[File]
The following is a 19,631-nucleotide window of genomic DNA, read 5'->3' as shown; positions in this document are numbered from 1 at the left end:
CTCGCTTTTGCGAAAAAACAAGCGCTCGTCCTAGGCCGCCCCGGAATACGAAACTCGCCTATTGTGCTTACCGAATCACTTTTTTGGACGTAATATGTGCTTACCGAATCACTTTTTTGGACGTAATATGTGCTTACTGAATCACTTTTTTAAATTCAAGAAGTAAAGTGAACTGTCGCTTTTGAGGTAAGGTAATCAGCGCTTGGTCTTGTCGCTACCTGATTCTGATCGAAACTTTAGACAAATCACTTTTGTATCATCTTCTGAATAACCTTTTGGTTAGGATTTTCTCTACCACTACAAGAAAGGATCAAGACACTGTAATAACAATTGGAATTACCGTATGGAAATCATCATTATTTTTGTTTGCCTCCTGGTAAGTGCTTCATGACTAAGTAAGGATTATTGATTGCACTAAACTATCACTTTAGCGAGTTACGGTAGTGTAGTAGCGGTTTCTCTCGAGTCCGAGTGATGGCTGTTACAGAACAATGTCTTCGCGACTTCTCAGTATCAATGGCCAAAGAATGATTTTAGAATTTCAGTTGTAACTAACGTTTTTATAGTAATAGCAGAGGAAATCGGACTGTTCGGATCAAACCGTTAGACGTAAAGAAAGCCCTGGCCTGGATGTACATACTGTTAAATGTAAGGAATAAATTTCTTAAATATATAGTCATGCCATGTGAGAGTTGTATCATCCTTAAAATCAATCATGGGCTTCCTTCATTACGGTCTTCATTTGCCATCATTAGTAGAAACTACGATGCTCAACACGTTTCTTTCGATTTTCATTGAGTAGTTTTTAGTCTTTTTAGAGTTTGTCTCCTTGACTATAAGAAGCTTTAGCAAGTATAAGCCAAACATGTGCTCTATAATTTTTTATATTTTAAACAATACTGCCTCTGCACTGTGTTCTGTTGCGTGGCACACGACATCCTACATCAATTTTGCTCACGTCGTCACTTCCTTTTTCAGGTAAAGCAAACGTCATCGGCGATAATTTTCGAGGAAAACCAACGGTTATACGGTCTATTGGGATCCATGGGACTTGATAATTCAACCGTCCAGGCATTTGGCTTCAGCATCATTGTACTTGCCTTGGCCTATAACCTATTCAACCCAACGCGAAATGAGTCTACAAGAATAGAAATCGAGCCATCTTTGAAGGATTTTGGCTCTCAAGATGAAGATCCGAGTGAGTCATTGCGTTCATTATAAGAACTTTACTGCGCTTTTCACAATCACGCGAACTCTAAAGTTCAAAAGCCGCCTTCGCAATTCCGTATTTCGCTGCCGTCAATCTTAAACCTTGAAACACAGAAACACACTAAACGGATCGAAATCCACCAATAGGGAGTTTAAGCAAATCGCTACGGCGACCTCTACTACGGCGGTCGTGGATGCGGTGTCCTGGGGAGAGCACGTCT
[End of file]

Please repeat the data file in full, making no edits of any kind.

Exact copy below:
The following is a 19,631-nucleotide window of genomic DNA, read 5'->3' as shown; positions in this document are numbered from 1 at the left end:
CTCGCTTTTGCGAAAAAACAAGCGCTCGTCCTAGGCCGCCCCGGAATACGAAACTCGCCTATTGTGCTTACCGAATCACTTTTTTGGACGTAATATGTGCTTACCGAATCACTTTTTTGGACGTAATATGTGCTTACTGAATCACTTTTTTAAATTCAAGAAGTAAAGTGAACTGTCGCTTTTGAGGTAAGGTAATCAGCGCTTGGTCTTGTCGCTACCTGATTCTGATCGAAACTTTAGACAAATCACTTTTGTATCATCTTCTGAATAACCTTTTGGTTAGGATTTTCTCTACCACTACAAGAAAGGATCAAGACACTGTAATAACAATTGGAATTACCGTATGGAAATCATCATTATTTTTGTTTGCCTCCTGGTAAGTGCTTCATGACTAAGTAAGGATTATTGATTGCACTAAACTATCACTTTAGCGAGTTACGGTAGTGTAGTAGCGGTTTCTCTCGAGTCCGAGTGATGGCTGTTACAGAACAATGTCTTCGCGACTTCTCAGTATCAATGGCCAAAGAATGATTTTAGAATTTCAGTTGTAACTAACGTTTTTATAGTAATAGCAGAGGAAATCGGACTGTTCGGATCAAACCGTTAGACGTAAAGAAAGCCCTGGCCTGGATGTACATACTGTTAAATGTAAGGAATAAATTTCTTAAATATATAGTCATGCCATGTGAGAGTTGTATCATCCTTAAAATCAATCATGGGCTTCCTTCATTACGGTCTTCATTTGCCATCATTAGTAGAAACTACGATGCTCAACACGTTTCTTTCGATTTTCATTGAGTAGTTTTTAGTCTTTTTAGAGTTTGTCTCCTTGACTATAAGAAGCTTTAGCAAGTATAAGCCAAACATGTGCTCTATAATTTTTTATATTTTAAACAATACTGCCTCTGCACTGTGTTCTGTTGCGTGGCACACGACATCCTACATCAATTTTGCTCACGTCGTCACTTCCTTTTTCAGGTAAAGCAAACGTCATCGGCGATAATTTTCGAGGAAAACCAACGGTTATACGGTCTATTGGGATCCATGGGACTTGATAATTCAACCGTCCAGGCATTTGGCTTCAGCATCATTGTACTTGCCTTGGCCTATAACCTATTCAACCCAACGCGAAATGAGTCTACAAGAATAGAAATCGAGCCATCTTTGAAGGATTTTGGCTCTCAAGATGAAGATCCGAGTGAGTCATTGCGTTCATTATAAGAACTTTACTGCGCTTTTCACAATCACGCGAACTCTAAAGTTCAAAAGCCGCCTTCGCAATTCCGTATTTCGCTGCCGTCAATCTTAAACCTTGAAACACAGAAACACACTAAACGGATCGAAATCCACCAATAGGGAGTTTAAGCAAATCGCTACGGCGACCTCTACTACGGCGGTCGTGGATGCGGTGTCCTGGGGAGAGCACGTCT